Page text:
Rock en Seine is so close to the centre of Paris that most people come and go each day rather than camping on site. However, if you have a three-day pass you can pitch a two-man tent for the whole festival for just €60. The campsite is located up a small hill, which is virtually on site, so you can hear the bands performing sound tests in the mornings. Its small size means you barely ever have to queue for the bathroom. Showers are cold but powerful and everything is kept in reasonably good condition throughout the event. There is also an area where you can charge your electronics, so long as you remember your adapter.
My only criticism of the camping area is that there’s not much to do there, and as the festival only starts at 2 pm each day there’s a lot of waiting around. A trip back into Paris means a very long walk through the park, so most people just hang about in the small seating area snacking on a limited menu of kebabs, fries, hot dogs or pastries. Overall, though, nothing beats the convenience of being able to stay until the last set finishes and then stroll to your bed in 10 minutes.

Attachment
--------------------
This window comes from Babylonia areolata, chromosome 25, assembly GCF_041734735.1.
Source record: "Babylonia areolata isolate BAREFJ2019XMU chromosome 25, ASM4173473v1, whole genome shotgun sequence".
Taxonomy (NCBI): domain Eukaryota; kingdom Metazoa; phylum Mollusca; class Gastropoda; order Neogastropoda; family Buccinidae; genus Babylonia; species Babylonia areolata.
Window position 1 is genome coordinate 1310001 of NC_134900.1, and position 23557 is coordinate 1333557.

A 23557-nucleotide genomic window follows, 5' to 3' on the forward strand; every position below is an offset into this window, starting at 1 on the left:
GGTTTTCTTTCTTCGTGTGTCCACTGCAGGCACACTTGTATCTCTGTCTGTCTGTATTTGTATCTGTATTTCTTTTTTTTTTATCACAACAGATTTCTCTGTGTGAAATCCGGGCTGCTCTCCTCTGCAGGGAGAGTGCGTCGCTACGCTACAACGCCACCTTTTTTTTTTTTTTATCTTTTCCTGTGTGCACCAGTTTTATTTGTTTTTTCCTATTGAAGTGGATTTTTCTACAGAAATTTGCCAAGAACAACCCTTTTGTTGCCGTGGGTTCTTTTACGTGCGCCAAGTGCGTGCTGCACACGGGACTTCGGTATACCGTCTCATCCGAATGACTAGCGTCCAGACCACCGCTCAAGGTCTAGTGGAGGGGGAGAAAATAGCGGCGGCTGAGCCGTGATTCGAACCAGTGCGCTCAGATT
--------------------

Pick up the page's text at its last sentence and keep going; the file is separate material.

While most festivalgoers in the UK turn up sporting skin-tight body suits, sequins, glitter, flowers or elaborate headdresses, there was virtually none of this at Rock en Seine. I saw balloons attached to two tents, and one man dressed as a banana, and that was about it for the out of the ordinary. Hand in hand with this, no one seemed drunk or high either. The first aiders appeared to be twiddling their thumbs and the only sign of bad behaviour was when B-Real of Cypress Hill lit a massive spliff on stage.
FOOD AND DRINK